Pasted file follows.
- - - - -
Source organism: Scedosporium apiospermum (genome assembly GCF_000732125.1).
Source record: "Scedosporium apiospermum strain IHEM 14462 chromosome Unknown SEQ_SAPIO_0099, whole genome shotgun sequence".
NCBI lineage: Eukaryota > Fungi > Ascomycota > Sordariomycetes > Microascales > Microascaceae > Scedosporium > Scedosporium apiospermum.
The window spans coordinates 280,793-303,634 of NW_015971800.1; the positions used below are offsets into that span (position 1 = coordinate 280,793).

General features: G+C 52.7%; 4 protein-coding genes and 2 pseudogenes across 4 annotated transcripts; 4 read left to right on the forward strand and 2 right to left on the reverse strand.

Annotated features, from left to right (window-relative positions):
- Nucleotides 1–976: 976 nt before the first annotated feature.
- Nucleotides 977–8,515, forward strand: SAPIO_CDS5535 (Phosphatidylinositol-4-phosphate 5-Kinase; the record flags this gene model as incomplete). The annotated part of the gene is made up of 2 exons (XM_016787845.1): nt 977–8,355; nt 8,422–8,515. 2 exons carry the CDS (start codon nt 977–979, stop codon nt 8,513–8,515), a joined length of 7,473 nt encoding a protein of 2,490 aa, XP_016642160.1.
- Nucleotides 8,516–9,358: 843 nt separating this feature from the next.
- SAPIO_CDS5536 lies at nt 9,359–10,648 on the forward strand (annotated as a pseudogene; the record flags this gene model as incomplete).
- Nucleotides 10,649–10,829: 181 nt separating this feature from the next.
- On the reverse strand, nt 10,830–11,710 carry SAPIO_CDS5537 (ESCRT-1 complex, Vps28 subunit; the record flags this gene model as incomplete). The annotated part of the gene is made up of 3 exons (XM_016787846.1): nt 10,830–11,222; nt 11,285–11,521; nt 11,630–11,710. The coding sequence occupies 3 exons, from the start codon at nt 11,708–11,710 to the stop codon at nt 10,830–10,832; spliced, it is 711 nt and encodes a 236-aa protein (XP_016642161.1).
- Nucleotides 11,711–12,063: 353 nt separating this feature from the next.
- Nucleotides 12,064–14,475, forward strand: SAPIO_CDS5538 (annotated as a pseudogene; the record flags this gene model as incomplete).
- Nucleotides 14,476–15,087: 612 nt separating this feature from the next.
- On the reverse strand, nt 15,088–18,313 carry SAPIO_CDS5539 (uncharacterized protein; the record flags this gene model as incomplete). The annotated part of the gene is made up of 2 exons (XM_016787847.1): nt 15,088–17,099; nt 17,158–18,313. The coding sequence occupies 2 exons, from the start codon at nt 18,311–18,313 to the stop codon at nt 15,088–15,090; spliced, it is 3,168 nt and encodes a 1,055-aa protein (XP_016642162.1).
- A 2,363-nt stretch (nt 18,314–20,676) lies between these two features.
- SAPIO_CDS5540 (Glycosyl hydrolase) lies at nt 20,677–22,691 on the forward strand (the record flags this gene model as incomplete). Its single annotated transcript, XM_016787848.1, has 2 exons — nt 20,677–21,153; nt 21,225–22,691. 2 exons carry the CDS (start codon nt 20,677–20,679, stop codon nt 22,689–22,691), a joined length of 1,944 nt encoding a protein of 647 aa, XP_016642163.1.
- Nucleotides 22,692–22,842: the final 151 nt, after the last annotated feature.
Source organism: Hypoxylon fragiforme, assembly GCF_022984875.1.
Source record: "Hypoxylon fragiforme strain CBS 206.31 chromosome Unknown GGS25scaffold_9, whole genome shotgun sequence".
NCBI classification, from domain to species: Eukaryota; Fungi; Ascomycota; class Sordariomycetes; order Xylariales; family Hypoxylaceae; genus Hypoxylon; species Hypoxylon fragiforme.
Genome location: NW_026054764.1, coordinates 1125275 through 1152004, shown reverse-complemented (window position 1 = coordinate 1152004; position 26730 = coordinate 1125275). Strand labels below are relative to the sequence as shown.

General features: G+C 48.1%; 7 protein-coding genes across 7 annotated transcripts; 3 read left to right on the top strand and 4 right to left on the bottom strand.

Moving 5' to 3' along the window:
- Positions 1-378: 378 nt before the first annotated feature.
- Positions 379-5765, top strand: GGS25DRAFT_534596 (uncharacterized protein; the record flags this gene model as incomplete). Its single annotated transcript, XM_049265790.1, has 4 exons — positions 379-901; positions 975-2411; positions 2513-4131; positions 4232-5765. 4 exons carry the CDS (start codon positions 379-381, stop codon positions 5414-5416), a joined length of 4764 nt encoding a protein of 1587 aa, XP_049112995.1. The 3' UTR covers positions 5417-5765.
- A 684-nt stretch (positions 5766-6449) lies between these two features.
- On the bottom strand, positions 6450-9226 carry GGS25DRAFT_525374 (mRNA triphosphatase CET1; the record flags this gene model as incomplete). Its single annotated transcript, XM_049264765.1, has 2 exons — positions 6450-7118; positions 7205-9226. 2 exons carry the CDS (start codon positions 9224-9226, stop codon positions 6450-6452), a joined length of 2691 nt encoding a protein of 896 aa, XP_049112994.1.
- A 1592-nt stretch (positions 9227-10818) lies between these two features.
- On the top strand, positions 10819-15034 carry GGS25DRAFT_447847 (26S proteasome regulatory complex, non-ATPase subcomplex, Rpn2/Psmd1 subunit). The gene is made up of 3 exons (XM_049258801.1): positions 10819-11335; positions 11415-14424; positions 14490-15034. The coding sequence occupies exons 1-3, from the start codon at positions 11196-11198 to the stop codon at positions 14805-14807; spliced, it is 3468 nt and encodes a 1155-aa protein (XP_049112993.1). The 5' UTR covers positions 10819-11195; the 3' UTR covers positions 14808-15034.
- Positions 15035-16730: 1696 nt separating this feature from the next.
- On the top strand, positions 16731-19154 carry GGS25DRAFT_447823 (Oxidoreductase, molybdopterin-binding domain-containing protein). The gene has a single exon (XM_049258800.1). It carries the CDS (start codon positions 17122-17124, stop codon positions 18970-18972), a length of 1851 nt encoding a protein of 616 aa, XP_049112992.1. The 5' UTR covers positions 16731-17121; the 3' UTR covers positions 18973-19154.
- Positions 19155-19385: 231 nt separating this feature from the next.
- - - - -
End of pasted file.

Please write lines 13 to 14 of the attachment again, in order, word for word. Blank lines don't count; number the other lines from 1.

- Nucleotides 11,711–12,063: 353 nt separating this feature from the next.
- Nucleotides 12,064–14,475, forward strand: SAPIO_CDS5538 (annotated as a pseudogene; the record flags this gene model as incomplete).